Motherhood Can Be Jarring.

Tonight I got really sad all of a sudden because my children are getting SO big, SO fast, that it’s jarring. It takes a substantial amount of something to truly¬†jar me. I stood in our darkened living room, watching my boys, and tears spilled onto my cheeks as I whispered to my husband, “Asher doesn’t need his blanket anymore.”

He used to need it.

I am jarred.

I know that a lot of mothers who are also writers seem to go on and on about the beauty and sadness that comes with seeing your children grow up. This post is just one among thousands like it. In fact, I wrote one almost exactly like this one, almost exactly one year ago, and it still makes me cry when I read it. (If you want to read it, click here.)

Except that, as I pulled my toddler into my lap tonight to rock and sing to her before I tucked her into bed, her legs dragged farther down than last week. And as I stroked her hair and talked to her softly, she talked to me back. She answered my questions, my mindless questions, the ones I apparently ask every night without thinking.

“Pepper, are you sleepy?”

“No. Pepper not sweepy.”

“Do you want to sing a song?”

“Yes! Sing a song! Siiiiiiiilent night, hoooooooly night … “

She used to be so tiny. Now she could climb out of her crib, if she wanted to. She climbed out of the bath tub today. I walked away for a minute, heard a THUMP, and there she was, dripping wet in the hallway.

“I get out?” she said.

Yep … you got out.” Bath time was over.

8-month-old Penelope. Back when she was tiny.

8-month-old Penelope. Back when she was tiny.

My oldest child is going to be taller than me one day. Much taller. I know this because he is 6 years old and the top of his head is boob-high already. He is all arms and legs.

He can read. I catch him peeking over my shoulder trying to catch a glimpse of what I’m working on.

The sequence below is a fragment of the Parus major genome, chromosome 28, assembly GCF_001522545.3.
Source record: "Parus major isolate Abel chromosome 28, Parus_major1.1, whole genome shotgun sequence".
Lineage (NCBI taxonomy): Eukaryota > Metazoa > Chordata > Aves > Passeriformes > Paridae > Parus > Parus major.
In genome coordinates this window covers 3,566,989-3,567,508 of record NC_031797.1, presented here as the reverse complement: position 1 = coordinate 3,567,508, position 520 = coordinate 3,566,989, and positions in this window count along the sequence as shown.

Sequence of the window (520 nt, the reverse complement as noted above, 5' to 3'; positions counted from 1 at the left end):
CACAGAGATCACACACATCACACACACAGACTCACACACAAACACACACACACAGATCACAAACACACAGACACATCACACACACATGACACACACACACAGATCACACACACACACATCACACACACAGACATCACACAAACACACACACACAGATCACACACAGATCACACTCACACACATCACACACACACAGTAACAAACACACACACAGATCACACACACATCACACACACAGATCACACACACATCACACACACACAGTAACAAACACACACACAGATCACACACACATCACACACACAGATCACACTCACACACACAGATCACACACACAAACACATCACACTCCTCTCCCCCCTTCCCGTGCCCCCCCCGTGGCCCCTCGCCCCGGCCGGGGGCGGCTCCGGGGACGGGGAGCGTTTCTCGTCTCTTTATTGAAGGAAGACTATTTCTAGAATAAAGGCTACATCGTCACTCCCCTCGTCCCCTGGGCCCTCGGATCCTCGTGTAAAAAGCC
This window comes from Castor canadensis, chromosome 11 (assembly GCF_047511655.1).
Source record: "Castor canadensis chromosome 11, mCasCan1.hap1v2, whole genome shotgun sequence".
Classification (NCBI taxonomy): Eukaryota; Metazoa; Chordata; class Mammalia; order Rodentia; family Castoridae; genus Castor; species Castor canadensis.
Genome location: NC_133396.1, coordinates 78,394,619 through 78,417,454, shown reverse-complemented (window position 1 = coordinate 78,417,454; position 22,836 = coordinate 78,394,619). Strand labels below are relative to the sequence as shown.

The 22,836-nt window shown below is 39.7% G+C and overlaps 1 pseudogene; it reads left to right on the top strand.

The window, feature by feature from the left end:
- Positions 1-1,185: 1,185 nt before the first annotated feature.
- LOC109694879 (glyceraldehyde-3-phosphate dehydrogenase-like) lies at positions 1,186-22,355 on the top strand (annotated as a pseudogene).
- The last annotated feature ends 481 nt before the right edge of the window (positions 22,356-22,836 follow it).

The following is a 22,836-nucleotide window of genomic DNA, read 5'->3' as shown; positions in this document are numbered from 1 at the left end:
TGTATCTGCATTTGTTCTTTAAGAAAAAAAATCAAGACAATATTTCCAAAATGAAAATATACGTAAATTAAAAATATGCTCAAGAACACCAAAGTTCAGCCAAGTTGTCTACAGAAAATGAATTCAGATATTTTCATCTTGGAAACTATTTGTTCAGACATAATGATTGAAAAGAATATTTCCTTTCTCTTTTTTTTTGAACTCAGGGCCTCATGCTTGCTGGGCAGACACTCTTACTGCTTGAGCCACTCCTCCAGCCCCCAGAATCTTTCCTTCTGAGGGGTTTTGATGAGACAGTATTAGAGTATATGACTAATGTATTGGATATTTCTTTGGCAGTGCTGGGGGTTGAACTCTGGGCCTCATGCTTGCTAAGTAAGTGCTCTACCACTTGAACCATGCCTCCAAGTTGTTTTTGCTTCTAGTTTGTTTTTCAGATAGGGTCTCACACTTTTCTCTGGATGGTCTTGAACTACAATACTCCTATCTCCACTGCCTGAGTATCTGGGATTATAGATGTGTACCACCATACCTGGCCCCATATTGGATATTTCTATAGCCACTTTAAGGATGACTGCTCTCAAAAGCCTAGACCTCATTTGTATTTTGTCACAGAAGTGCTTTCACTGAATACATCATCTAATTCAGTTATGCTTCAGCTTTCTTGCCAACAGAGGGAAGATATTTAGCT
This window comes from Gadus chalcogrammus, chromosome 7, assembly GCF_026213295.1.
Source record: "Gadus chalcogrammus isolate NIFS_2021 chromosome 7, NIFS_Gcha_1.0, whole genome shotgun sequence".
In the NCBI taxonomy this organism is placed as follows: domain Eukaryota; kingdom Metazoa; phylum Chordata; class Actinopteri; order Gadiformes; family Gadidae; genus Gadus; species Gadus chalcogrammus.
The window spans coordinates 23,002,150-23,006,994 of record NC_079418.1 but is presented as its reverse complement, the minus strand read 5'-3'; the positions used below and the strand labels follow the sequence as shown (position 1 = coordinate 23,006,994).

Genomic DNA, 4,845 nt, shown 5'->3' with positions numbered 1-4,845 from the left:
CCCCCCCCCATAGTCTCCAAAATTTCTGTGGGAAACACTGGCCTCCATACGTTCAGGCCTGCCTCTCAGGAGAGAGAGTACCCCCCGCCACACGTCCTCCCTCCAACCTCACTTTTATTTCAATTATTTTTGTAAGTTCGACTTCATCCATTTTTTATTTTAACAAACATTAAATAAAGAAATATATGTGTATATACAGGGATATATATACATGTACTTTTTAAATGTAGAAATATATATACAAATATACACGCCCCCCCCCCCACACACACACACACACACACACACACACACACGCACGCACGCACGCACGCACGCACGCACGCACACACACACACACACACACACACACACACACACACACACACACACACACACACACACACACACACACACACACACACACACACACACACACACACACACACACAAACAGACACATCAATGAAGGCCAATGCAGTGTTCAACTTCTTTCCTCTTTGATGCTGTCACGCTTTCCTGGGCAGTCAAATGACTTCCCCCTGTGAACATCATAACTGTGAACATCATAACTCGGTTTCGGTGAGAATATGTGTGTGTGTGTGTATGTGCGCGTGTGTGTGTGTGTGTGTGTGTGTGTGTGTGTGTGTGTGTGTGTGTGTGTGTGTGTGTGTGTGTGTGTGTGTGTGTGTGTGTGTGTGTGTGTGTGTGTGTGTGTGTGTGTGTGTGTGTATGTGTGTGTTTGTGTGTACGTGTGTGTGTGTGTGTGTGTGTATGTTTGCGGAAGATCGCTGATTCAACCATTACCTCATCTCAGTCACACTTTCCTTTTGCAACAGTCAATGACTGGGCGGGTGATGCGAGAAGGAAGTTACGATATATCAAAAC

He gets my jokes.

He used to scream unintelligibly when I asked him to put his pajamas on, and now he’s talking about the anatomy of bugs and asking me questions about space travel.

I used to know the answers to all of his questions.

I don’t anymore.

This photo was taken in 2012 when we announced that I was pregnant with baby #3!

This photo was taken in 2012 when we announced that I was pregnant with baby #3!

My middle child was so attached to his green blanket that he wore it to pieces and we had to replace it with a brown one. We fretted over how long he would drag it around.

Then, suddenly, he stopped. And I cried. I CRIED ABOUT MY CHILD GROWING OUT OF A HABIT THAT DROVE THE WHOLE FAMILY CRAZY.

When my babies were babies.

21-month-old Asher with his blanket and brand-new baby sister.

It’s so weird, this motherhood thing. The things that cause me pain can also bring me great joy, and the things that irritate the ever-loving shit out of me are also sorely missed when they stop.

I stepped over my children to make my way out of the living room tonight, wiping the tears from my cheeks. I stopped for a moment and leaned down to tell Asher goodnight. He smiled up at me, dimples cracking.

We whispered back and forth for a moment, saying our good-nights, and then he paused.

Mommy? Can you get me my blanket?

Yes.

Yes, I most certainly can.

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Wife Guilt.

I am sitting here at 8:30 p.m. experiencing my first stretch of quiet in 14 hours, feeling the sting of wife guilt because I haven’t had a full conversation with my husband in at least three days.

As a stay-at-home mom, I experience wife guilt a lot more often than mommy guilt. How can I have mommy guilt when I spend almost all of my time with my kids?

I say “almost all of my time” because there is a 8-hour stretch at night, after I take my three-year-old to the bathroom but before my toddler wakes up at 6 a.m. screeching, when I simply refuse to deal with them.

I am off the clock. I do not adult during that time. Just ask my husband.

I suffer from wife guilt because by the time Robbie gets home in the evening, I am so done with everyone and everything and I want nothing more than get in the car and drive away. And I have. But don’t worry, I always return … after the kids are in bed.

11095580_10155648126665508_5917505660524626590_n

Me, age 8.

Being a mother is slowly turning me into a terrible wife. I know this because I went to my parent’s house tonight to dig up some old pictures for a project I’m working on, and I happened upon some of Robbie and I when we were 10 years younger and way, way hotter.

He tried to tell me it’s not that we’ve aged 10 years, Harmony. We’ve aged 10 years AND WE HAD THREE KIDS.

Oh, okay.

11141149_10155648088620508_4445009605382191378_nI do admit, though … looking at this makes my heart speed up a little. No wonder I called him “Hot Robbie” behind his back.

So maybe I will try a little harder to be a better wife, and maybe he will pretend that I can still fit into that dress.

If you liked this post, then you will LOVE I Still Just Want To Pee Alone! Click here to find out more!